A common challenge many founders experience is when it’s time to pull the plug on their startup. This issue has been brought up a number of times in recent conversations and given my experience in this area I thought I’d lend a little perspective on the subject.
First a little background. About 4 years ago I cofounded a startup called Seconds with a handful of people. We ran it for a while but really didn’t hit breakout velocity to raise venture capital and build out the business full scale. So after 2+ years I decided to pull the plug and move on.
That is about the shortest and easiest way to describe what I went through at the time, which was much more excruciating and painful than those last few sentences describe. I’ll save you the 10 page novel!
But it’s a horrible place to find yourself. If you are anything like me, you don’t quit. You uphold your promises. You are competitive and want to win. You and your cofounders have stuck together through thick and thin and you feel if you bailed right now you would be quitting on them and going against your word. So you just keep holding on, thinking it will get better.
Well, I quit and it’s great to finally be able to say things are much better now for me compared to 2 years ago. I finally realized I was really stuck and the best thing for me to do was to stop and look at all my other options. Like an addict, I needed to step away from my daily habit of trying to make things work in my company and focus my energy elsewhere. I committed to improve in the areas in my life that were giving me the most stress – namely money (or lack there of) and that meant I needed to get a job. I realized I could move myself forward in our industry as an employee of a startup, not having to be the founder. I decided I’d join another startup so I could continue to grow as an entrepreneur and startup executive, being able to learn all the things I wasn’t able to learn during the time with my company.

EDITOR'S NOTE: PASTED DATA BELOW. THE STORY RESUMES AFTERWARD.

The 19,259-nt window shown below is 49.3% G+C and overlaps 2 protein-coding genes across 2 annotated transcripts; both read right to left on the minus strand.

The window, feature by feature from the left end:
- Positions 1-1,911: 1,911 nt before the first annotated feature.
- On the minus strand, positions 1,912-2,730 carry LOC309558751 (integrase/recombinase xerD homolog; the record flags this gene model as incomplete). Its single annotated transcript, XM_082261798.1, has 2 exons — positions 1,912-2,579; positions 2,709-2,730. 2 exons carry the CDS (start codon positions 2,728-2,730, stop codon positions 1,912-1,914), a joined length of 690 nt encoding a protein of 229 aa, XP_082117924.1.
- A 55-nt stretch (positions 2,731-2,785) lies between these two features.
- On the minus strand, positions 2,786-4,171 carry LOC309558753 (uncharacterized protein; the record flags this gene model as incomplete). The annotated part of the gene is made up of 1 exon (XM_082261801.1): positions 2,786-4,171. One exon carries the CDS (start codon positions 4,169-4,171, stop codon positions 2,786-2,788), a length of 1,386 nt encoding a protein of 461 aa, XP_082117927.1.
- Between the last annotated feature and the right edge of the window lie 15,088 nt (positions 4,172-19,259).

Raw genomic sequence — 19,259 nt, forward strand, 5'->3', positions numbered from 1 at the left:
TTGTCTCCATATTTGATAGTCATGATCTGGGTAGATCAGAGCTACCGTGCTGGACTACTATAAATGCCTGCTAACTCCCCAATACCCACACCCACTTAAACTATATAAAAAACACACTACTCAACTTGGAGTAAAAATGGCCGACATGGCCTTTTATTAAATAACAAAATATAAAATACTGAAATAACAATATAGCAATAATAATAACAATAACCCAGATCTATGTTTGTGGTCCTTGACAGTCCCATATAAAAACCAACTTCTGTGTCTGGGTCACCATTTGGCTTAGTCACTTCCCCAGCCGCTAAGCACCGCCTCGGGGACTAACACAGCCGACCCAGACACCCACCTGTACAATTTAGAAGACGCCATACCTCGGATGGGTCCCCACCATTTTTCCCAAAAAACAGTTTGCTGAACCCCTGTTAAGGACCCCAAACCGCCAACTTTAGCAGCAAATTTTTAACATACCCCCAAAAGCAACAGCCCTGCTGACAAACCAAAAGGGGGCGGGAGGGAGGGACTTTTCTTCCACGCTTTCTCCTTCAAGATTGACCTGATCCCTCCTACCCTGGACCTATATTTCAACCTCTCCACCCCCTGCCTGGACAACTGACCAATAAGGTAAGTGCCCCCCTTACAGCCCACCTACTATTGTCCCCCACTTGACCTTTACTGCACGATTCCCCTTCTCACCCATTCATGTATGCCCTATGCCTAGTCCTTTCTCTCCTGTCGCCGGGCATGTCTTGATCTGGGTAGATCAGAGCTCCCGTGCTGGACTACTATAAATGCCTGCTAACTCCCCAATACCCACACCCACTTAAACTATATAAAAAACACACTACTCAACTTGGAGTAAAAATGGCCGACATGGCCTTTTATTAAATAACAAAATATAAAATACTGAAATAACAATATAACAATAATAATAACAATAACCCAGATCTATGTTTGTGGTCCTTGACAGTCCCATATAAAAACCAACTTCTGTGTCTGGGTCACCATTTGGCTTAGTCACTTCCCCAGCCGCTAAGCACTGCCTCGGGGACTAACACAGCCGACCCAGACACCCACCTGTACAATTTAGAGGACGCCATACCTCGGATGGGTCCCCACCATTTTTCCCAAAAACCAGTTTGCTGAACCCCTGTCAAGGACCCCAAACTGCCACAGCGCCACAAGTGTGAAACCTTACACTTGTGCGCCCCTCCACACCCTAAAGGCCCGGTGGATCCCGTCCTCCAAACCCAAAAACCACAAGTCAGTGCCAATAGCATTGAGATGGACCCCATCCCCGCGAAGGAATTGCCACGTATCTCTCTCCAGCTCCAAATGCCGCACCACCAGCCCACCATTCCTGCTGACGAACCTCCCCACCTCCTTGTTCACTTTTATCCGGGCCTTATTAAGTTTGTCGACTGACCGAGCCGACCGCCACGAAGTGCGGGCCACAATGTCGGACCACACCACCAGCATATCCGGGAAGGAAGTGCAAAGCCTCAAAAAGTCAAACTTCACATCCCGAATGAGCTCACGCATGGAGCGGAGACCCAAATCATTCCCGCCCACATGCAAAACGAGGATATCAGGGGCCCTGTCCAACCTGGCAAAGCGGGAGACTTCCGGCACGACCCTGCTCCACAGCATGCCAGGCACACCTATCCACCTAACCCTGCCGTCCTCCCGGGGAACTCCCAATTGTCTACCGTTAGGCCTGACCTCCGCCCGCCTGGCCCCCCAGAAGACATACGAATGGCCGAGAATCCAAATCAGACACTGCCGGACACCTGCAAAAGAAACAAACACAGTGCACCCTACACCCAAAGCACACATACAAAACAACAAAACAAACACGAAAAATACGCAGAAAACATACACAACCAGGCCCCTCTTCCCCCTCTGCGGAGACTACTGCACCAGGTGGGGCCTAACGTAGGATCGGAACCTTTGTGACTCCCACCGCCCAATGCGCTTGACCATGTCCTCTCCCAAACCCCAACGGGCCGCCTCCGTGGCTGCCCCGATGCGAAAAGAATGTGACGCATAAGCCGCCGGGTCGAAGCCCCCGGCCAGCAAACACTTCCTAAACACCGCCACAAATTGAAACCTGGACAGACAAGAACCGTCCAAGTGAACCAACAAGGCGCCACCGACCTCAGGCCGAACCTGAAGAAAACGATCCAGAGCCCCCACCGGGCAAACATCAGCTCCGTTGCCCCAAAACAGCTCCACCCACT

In the summer of 2014 I joined Knotis as Director of Business Development and was able to pick up right where I left off in my own startup. I am now heading up strategic partnerships and assisting with investor relations to help raise money for the company. The last year has been chock full of investor meetings with people held in high regard in our industry, strategic partnership conversations with companies we read about in the news, and a continuation of my entrepreneurial path void of massive stresses like how will I afford to eat and drink each night.
Anyone looking in the mirror wondering if they should continue hammering away at their startup when it seems like it’s not moving forward should take note. It does get better. But you may have to quit your startup to get there. You may have to stop dead in your tracks, notice the road you are on is not heading in the right direction – in fact it dead ends right up there around the bend – and turn around. Find a new road. There are more roads and options for which direction to take your self and your creative career than you actually realize.
All it takes is courage to own up to the fact you didn’t succeed THIS TIME and creativity to find a new opportunity so you can succeed NEXT TIME.